The Highest Court in the European Union Strikes Down the Data Retention Directive as Invalid

By on April 16, 2014

In a significant move, the Court of Justice of the European Union (CJEU) has ruled that the Data Retention Directive 2006/24/EC (Directive) is invalid. This decision is expected to have wide-reaching implications for privacy laws across the European Union.

On 8 April 2014, the CJEU held that the requirement imposed on internet service providers (ISP) and telecom companies to retain data for up to two years “entails a wide-ranging and particularly serious interference with [the] fundamental rights [to respect for private life and communications and to the protection of personal data] in the legal order of the EU, without such an interference being precisely circumscribed by provisions to ensure that it is actually limited to what is strictly necessary.”

The Directive

The Directive is a product of heightened security concerns in the aftermath of terrorist attacks around the world. It facilitated almost unqualified access by national authorities to the data collected by communications providers for the purpose of organised crime and terrorism prevention, investigation detection and prosecution. To enable this access, obligations were imposed on communications providers to retain certain data for between six months and two years.

The Ruling

Specifically, communications providers were required to retain traffic and location data as well as data necessary to identify users. It did not, however, permit the retention of communication content or of the information consulted by the user.

The CJEU found that the retained data revealed a phenomenal amount of information about individuals and their private lives. The data enabled the identification of persons with whom the user has communicated and by what means; the time and place of communication; and the frequency of communications with certain persons during a given period. From this data, a very clear picture could be formed of the private lives of users, including their daily habits, permanent or temporary places of residence, daily or other movement, activities carried out, social relationships and the social environments frequented.

The CJEU accepted the retention of data for use by national authorities for the legitimate objective of national security, however opined that the Directive went further than necessary to fulfil those objectives violating the proportionality principle.

It delineated five main concerns:

  1. Generality – The Directive applies to all individuals and electronic communications without exception.
  2. No Objective Criteria – The Directive did not stipulate any objective criteria and procedures with which national authorities should comply in order to access the data.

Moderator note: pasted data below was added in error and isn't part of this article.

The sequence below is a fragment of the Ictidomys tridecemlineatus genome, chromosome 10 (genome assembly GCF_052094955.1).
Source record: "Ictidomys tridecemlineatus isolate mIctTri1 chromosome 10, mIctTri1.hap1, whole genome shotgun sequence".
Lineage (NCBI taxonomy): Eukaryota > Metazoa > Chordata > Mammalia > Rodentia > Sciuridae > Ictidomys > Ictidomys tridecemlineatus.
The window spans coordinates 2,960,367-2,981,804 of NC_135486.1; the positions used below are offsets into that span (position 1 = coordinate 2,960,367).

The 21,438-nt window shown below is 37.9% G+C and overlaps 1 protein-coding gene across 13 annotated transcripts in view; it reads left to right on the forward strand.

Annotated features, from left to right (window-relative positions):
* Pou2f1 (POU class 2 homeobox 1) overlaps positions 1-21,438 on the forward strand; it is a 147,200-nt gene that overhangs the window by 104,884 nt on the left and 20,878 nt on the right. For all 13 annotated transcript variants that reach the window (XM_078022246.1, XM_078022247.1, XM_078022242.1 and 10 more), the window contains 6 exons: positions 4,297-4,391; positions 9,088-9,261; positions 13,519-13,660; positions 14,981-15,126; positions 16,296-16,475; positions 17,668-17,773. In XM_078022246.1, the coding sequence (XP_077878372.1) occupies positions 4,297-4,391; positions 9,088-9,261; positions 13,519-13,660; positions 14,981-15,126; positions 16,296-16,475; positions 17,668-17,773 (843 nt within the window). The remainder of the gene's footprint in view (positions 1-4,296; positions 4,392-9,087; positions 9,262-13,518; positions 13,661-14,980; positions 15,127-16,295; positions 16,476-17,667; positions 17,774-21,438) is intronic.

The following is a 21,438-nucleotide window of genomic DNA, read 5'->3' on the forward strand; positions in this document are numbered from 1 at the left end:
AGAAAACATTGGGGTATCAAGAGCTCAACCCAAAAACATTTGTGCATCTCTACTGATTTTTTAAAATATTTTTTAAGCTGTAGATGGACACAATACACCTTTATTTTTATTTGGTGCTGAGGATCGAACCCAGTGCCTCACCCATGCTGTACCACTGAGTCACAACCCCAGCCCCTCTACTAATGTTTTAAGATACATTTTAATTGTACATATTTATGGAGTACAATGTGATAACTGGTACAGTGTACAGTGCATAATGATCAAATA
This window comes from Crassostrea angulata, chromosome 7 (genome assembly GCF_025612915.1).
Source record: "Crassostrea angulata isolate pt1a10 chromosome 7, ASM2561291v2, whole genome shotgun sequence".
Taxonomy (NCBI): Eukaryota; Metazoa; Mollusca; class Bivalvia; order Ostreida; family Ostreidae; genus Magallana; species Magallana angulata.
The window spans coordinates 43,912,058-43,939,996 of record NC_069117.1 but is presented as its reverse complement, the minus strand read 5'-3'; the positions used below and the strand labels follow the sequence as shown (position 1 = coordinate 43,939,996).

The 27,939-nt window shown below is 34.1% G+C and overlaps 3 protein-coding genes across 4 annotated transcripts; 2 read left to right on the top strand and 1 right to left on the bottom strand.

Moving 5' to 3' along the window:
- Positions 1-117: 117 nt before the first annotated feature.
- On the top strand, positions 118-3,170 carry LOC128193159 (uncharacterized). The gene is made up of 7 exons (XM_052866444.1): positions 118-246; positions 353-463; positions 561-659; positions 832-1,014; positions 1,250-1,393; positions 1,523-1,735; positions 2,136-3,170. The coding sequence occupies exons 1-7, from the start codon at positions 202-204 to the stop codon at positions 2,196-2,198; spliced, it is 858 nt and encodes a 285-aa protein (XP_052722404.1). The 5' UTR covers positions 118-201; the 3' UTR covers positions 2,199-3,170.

3. No Proportionality of Retention Period – The minimum retention period of six months failed to provide for categories of data to be distinguished or for the possible utility of the data vis-à-vis the objectives pursued. Further, the Directive did not provide any objective criteria by which to determine the data retention period which would be strictly necessary according to the circumstances.
  4. Insufficient Safeguards – The Directive fails to provide sufficient safeguards against abuse and unlawful access and use of the data.
  5. Data may leave the EU – There is no requirement to retain the data in the EU to ensure compliance with data protection law.

Practical Implications

The declaration of invalidity takes effect from the date of the Directive’s entry into force, i.e. 3 May 2006.

Communications providers are likely to experience a period of uncertainty about their ongoing obligations, especially in relation to data they currently hold, until the Commission clarifies the scope of their new obligations and whether it intends to amend the Directive or repeal it. EU Member States are also under an obligation to review their domestic laws to ensure compliance with the judgment and, where necessary, redraft these.

As with most European legislation, any legislative changes must be passed back and forth between the various European institutions in order to become law, a process which usually takes years. Bearing in mind that the current Commission’s term will end in October 2014, it is highly unlikely that it will commence any legislative procedures within the coming months. In the interim, the Commission shall assess the ruling and its impacts and hopefully respond with some practical guidance.




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